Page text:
A TV ad for NordVPN seen on 9 January 2019. The ad began with a man walking down a train cubicle. Text on screen appeared that stated “Name: John Smith”. A man’s voice then said, “Look it’s me, giving out my credit card details.” The ad then showed the man handing his credit card to passengers on the train. On-screen text appeared that stated “Credit card number 1143 0569 7821 9901. CVV/CVC 987”. The ad then cut to another shot of the man showing other passengers his phone. The man’s voice said, “Sharing my password with strangers.” On-screen text stated “Password: John123”. The ad then cut to a shot of the man taking a photo of himself with a computer generated character. The man’s voice said, “Being hackers’ best friend.” The ad then cut to the man looking down the corridor of the carriage as three computer generated characters walked towards him. The man’s voice then said, “Your sensitive online data is just as open to snoopers on public WiFi.” The man then pulled out his phone, which showed his security details again. The voice said, “Connect to Nord VPN. Help protect your privacy and enjoy advanced internet security.” On-screen text stated “Advanced security. 6 devices. 30-day money-back guarantee.” The ad cut to show the computer generated characters disappear as the man appeared to use the NordVPN app on his phone.
Nine complainants challenged whether the ad exaggerated the extent to which users were at risk from data theft without their service.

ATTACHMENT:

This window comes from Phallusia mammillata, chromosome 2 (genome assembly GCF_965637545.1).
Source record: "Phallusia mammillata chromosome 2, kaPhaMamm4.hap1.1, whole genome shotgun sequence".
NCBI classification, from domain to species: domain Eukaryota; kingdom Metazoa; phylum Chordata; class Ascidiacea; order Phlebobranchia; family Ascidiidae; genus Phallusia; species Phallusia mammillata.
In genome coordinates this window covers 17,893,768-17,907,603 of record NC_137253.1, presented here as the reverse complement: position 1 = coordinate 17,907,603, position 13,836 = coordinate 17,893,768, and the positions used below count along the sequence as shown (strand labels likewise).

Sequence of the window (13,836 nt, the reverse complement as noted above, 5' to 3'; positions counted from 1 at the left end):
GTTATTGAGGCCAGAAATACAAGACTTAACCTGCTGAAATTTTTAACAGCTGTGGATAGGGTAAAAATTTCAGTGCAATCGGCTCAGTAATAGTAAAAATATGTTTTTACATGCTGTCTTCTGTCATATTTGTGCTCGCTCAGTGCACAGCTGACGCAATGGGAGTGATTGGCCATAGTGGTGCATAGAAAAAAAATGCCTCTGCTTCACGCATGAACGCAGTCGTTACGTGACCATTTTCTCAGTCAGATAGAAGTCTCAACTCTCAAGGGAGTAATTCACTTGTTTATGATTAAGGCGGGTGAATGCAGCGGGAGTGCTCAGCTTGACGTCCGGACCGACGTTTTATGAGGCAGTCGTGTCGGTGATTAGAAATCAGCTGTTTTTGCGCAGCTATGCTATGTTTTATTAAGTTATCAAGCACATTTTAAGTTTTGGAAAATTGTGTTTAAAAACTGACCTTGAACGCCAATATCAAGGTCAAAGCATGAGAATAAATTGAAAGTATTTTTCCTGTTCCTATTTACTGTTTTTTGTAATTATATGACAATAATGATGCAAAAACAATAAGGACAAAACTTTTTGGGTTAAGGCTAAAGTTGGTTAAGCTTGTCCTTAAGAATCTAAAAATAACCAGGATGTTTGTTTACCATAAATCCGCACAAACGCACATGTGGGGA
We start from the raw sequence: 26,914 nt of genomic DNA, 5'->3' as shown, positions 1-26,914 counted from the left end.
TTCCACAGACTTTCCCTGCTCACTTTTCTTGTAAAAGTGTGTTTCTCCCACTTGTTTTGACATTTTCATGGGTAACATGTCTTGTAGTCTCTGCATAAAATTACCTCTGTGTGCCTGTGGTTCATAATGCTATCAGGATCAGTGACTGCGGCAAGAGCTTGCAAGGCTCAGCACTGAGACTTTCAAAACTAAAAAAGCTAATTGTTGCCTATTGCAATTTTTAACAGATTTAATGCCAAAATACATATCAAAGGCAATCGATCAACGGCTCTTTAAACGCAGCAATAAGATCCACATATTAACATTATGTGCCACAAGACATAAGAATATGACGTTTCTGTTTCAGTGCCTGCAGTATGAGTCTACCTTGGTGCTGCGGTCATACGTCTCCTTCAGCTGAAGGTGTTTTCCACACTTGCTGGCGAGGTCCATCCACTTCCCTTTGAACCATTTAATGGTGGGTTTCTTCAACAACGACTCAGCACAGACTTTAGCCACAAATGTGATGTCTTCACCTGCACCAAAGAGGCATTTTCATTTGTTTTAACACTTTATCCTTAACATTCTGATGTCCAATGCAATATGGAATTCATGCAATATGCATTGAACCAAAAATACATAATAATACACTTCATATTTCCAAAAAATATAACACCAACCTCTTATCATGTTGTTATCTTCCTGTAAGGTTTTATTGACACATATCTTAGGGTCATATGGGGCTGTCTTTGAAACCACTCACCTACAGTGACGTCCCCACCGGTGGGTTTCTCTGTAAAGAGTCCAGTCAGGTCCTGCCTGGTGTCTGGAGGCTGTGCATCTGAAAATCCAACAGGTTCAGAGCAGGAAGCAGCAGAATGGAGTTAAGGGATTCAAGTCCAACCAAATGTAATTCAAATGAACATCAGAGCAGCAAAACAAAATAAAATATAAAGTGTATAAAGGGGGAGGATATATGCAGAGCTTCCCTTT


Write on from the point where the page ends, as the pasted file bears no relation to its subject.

Tefincom SA t/a NordVPN said that while data accessed via HTTPS-protected sites were encrypted, there still were security concerns about the use of public networks. They quoted a news report about HTTPS protected phishing sites which stated the "https://" part of a web address (otherwise known as “Secure Sockets Layer” or SSL) only indicated that the data transmitted between a user’s browser and the website had been encrypted and could not be read by third parties. However, they stated that did not mean the site was legitimate, nor was it any proof that the site had been security-hardened against intrusion from hackers.
NordVPN said that while HTTPS encrypted information, it did not disguise location, offer any privacy protection nor provide any defence against internet censorship like a VPN did. They said that while a website may be secure and use HTTPS protection, personal data may be vulnerable if a network connection wasn’t secure. They said most public WiFi hotspots were considered insecure since the majority had very primitive security parameters and non-existent or very weak passwords available to everyone.